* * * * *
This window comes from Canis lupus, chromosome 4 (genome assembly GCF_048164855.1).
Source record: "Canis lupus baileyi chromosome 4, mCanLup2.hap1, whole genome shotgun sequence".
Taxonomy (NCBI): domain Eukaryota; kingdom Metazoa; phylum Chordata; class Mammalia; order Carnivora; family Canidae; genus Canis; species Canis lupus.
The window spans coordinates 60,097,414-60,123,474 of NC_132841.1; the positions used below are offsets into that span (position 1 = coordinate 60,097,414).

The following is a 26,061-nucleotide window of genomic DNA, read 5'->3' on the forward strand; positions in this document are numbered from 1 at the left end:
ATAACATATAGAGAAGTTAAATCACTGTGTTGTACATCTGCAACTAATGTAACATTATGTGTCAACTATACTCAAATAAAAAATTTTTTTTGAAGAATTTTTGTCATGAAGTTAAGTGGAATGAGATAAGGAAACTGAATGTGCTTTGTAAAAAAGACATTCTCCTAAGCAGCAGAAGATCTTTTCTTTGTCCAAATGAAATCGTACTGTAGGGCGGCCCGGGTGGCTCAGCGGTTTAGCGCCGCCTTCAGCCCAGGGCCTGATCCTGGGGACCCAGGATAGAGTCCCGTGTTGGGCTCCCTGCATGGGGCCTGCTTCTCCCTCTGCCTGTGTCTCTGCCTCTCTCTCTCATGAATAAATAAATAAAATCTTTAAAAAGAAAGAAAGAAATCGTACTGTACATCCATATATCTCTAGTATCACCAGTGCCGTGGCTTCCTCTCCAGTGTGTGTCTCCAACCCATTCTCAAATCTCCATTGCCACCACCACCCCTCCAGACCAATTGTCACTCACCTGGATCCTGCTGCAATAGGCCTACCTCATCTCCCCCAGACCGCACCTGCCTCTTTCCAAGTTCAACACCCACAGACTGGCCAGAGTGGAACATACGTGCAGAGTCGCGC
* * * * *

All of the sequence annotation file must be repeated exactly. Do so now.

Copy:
This window comes from Canis lupus, chromosome 4 (genome assembly GCF_048164855.1).
Source record: "Canis lupus baileyi chromosome 4, mCanLup2.hap1, whole genome shotgun sequence".
Taxonomy (NCBI): domain Eukaryota; kingdom Metazoa; phylum Chordata; class Mammalia; order Carnivora; family Canidae; genus Canis; species Canis lupus.
The window spans coordinates 60,097,414-60,123,474 of NC_132841.1; the positions used below are offsets into that span (position 1 = coordinate 60,097,414).

The following is a 26,061-nucleotide window of genomic DNA, read 5'->3' on the forward strand; positions in this document are numbered from 1 at the left end:
ATAACATATAGAGAAGTTAAATCACTGTGTTGTACATCTGCAACTAATGTAACATTATGTGTCAACTATACTCAAATAAAAAATTTTTTTTGAAGAATTTTTGTCATGAAGTTAAGTGGAATGAGATAAGGAAACTGAATGTGCTTTGTAAAAAAGACATTCTCCTAAGCAGCAGAAGATCTTTTCTTTGTCCAAATGAAATCGTACTGTAGGGCGGCCCGGGTGGCTCAGCGGTTTAGCGCCGCCTTCAGCCCAGGGCCTGATCCTGGGGACCCAGGATAGAGTCCCGTGTTGGGCTCCCTGCATGGGGCCTGCTTCTCCCTCTGCCTGTGTCTCTGCCTCTCTCTCTCATGAATAAATAAATAAAATCTTTAAAAAGAAAGAAAGAAATCGTACTGTACATCCATATATCTCTAGTATCACCAGTGCCGTGGCTTCCTCTCCAGTGTGTGTCTCCAACCCATTCTCAAATCTCCATTGCCACCACCACCCCTCCAGACCAATTGTCACTCACCTGGATCCTGCTGCAATAGGCCTACCTCATCTCCCCCAGACCGCACCTGCCTCTTTCCAAGTTCAACACCCACAGACTGGCCAGAGTGGAACATACGTGCAGAGTCGCGC